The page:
• 8. Proliferation of Nuclear Weapons (May 23, 28, 30) Review of past entries into the nuclear club: UK, France, China, Israel, South Africa, India, Pakistan, ... Proliferation incentives, disincentives: military, political, diplomatic, economic, ... Chains of nuclear proliferation Limiting nuclear proliferation Destabilizing and stabilizing effects of proliferation Multilateral cooperation Nuclear Nonproliferation Treaty (NPT), 1968 Missile Technology Control Regime (MTCR), 1987 Export controls How states escape restrictions of the nonproliferation regime Threshold countries: Germany, Japan, South Korea, Taiwan, Brazil, Argentina,... Overt vs. covert (opaque) proliferation Technological developments affecting nuclear proliferation Political and legal developments affecting proliferation Specific cases: UK, France, China, Israel, South Africa, South Korea, Taiwan, India, Pakistan, ... Current cases: North Korea, Iraq, Iran, Algeria, Libya, ... Future prospects for nuclear proliferation Bundy Text: Chapter X Guest Lecturer, May 28: Professor C. Kumar N. Patel, Department of Physics and Astronomy, "Weapons of Mass Destruction and Terrorism - India- Pakistan Perspective" Guest Lecturer, May 30: Chancellor Albert Carnesale, "Containing Nuclear Proliferation" Supplementary Readings: Mitchell Reiss, Bridled Ambition: Why Countries Constrain their Nuclear Capabilities, Baltimore: Johns Hopkins University Press, 1995. Mitchell Reiss, Without the Bomb: The Politics of Nuclear Nonproliferation, New York: Columbia University Press, 1988. Robert D. Blackwill and Albert Carnesale, Editors, New Nuclear Nations: Consequences for U.S. Policy, New York: Council on Foreign Relations Press, 1993, especially Chapter 8, "Defenses Against New Nuclear Threats" by Albert Carnesale.
  • 9. Environmental Effects of Nuclear Weapons (June 4) REMINDER: Paper is due on June 4, and the final exam will be held Tuesday, June 11 from 8:00 am-11:00 am (final exam code 14). Nuclear weapons environmental effects The early years of nuclear weaponry: Hiroshima and Nagasaki. Thermonuclear weapons increase potential collateral impacts, including fallout. Climate effects and ozone depletion associated with nuclear bursts are postulated. Global threats arise, including doomsday fallout scenarios. Fire and smoke: Nuclear Winter provides a new twist on Armageddon. Implications of potential side-effects in building nuclear deterrence. Guest Lecturer, June 4: Professor Richard P. Turco, Department of Atmospheric Sciences and Director, The Institute of the Environment, "Nuclear Weapons and the Environment" Supplementary Readings: "Nuclear Winter: Global Consequences of Multiple Nuclear Detonations," R. P. Turco, O. B. Toon, T. P. Ackerman, J. B. Pollack and C. Sagan, Science, 222, 1283-1292, 1983. "Global Effects of Nuclear War," R. P. Turco and G. S. Golitsyn, Environment, 30, 8-15, 1988. C. Sagan and R. P. Turco, A Path Where No Man Thought: Nuclear Winter and the End of the Arms Race, Random House, New York, 1990, Chapters 2, 9 and 10.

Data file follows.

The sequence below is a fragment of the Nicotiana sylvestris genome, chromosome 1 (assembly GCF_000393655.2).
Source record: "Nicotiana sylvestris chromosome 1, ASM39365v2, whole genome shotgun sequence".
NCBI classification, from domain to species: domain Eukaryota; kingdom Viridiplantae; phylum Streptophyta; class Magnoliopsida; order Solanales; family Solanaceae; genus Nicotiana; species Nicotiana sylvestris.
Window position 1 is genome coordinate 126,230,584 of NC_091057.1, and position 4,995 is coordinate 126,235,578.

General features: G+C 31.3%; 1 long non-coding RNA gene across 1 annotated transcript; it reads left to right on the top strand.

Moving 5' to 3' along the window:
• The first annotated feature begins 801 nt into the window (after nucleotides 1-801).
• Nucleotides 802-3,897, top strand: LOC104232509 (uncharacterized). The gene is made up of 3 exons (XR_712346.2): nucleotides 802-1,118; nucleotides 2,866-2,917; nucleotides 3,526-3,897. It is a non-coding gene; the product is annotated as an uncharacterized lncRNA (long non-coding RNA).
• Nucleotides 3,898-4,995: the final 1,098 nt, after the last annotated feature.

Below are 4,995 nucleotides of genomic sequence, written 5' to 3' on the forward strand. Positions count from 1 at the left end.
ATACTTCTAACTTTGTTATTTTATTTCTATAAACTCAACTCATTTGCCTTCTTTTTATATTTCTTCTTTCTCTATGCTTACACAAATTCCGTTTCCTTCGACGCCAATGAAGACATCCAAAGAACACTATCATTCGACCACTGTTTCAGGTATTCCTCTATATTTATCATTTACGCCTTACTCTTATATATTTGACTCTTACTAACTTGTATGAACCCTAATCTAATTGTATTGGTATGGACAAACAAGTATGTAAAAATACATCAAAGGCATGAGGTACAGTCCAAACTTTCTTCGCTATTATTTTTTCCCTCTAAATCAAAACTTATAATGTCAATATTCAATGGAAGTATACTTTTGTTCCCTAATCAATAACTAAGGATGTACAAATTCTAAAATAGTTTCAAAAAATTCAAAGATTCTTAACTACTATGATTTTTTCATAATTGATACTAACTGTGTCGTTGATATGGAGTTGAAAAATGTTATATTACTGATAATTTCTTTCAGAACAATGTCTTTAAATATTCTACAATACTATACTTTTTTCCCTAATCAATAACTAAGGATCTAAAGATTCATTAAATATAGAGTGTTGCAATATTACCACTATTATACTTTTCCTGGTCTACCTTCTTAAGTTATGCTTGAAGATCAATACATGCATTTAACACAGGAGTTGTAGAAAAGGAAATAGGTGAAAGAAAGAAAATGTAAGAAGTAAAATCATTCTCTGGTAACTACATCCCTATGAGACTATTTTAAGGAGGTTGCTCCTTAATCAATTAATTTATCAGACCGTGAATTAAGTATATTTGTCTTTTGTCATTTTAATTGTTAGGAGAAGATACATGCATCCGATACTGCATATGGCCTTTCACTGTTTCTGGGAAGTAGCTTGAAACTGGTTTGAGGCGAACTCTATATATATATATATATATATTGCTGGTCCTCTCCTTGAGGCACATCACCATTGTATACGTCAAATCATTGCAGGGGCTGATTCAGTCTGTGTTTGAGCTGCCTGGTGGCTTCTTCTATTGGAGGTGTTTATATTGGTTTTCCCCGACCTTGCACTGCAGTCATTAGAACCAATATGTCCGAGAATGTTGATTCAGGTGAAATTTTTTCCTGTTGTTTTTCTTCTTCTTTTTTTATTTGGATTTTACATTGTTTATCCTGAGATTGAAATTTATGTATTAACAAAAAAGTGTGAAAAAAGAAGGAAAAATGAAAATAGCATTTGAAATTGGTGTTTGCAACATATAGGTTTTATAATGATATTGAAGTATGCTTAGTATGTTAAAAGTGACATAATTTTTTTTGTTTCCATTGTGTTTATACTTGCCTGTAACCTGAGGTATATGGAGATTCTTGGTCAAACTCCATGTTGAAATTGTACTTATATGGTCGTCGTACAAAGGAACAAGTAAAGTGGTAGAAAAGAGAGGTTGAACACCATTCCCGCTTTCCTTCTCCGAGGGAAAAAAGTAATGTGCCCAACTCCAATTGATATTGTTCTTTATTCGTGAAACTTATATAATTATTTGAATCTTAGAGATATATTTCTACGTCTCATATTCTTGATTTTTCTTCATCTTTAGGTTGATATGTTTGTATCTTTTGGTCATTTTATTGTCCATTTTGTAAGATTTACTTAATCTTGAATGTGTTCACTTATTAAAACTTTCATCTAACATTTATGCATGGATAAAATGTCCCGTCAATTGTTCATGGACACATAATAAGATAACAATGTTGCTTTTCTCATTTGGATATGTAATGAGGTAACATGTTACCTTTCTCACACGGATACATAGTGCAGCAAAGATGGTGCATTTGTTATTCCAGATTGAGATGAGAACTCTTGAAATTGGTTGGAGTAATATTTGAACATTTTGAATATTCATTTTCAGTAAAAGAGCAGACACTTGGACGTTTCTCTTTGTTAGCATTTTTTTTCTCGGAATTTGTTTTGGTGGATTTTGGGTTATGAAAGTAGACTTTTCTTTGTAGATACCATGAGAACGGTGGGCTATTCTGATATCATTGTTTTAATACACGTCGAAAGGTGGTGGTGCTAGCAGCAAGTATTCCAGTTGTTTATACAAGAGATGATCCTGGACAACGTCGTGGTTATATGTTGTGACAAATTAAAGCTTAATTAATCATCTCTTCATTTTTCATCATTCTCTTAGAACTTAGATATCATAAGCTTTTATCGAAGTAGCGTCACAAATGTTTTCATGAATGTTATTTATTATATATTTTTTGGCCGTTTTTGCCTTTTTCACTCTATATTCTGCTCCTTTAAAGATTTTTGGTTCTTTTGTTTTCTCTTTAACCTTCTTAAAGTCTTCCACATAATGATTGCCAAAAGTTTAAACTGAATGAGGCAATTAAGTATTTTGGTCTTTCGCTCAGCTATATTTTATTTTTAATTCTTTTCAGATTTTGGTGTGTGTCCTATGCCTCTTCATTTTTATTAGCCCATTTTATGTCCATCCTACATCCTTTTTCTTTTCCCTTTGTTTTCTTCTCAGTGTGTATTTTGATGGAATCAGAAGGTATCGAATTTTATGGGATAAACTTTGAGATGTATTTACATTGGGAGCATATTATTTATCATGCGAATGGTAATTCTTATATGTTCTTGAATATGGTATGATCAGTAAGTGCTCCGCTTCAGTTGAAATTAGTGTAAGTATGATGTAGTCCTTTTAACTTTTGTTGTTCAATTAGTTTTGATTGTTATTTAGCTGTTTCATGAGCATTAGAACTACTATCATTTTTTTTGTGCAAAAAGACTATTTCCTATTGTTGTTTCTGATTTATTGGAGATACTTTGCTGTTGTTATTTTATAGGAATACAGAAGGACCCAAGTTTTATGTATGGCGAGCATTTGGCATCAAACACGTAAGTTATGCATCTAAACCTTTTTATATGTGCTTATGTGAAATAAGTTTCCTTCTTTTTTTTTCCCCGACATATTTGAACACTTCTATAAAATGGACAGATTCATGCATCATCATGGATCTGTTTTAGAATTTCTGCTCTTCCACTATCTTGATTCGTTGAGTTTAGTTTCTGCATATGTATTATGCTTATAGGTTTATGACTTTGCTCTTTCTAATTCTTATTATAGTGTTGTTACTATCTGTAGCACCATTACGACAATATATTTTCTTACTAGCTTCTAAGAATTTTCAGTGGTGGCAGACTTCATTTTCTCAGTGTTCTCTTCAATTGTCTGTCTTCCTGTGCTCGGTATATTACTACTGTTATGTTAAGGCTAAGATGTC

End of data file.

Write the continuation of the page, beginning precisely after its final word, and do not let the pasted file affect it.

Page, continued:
• 10. Decisions Involving Living with Nuclear Weapons, Avoiding Nuclear War, and Avoiding Nuclear Catastrophe (June 6) Nuclear weapons free areas: Austria, 1955; Antarctica, 1959; Outer Space,1967; Seabed, 1970 Communications between nuclear adversaries Hot Line Agreement, 1963 Command, control, communications, intelligence (C3I) Accidental/inadvertent nuclear war Agreements on Avoiding Accidental Nuclear War, 1971, 1973 Permissive action links (PALs) Relations between nuclear weapons and nuclear power Nuclear theft, international terrorism International cooperation Hawks, Doves, and Owls Confidence Building Measures (CBMs) Crisis bargaining, crisis management Other weapons of mass destruction: chemical, biological The end of the Cold War, the Warsaw Pact, the Soviet Union Global security Prospects for the future: Challenges and opportunities Bundy Text: Chapter XIII Guest Lecturer, June 6: Chancellor Albert Carnesale, "Nuclear Weapons in a Changing World" Supplementary Readings: Joseph S. Nye, Jr., Graham T. Allison, and Albert Carnesale, Editors, Fateful Visions: Avoiding Nuclear Catastrophe, Cambridge, Mass.: Ballinger Pub. Co., 1988. McGeorge Bundy, William J. Crowe, and Sidney D. Drell, Reducing Nuclear Danger: The Road Away from the Brink, New York: Council on Foreign Relations, 1993.

Note: This course syllabus was last updated 2002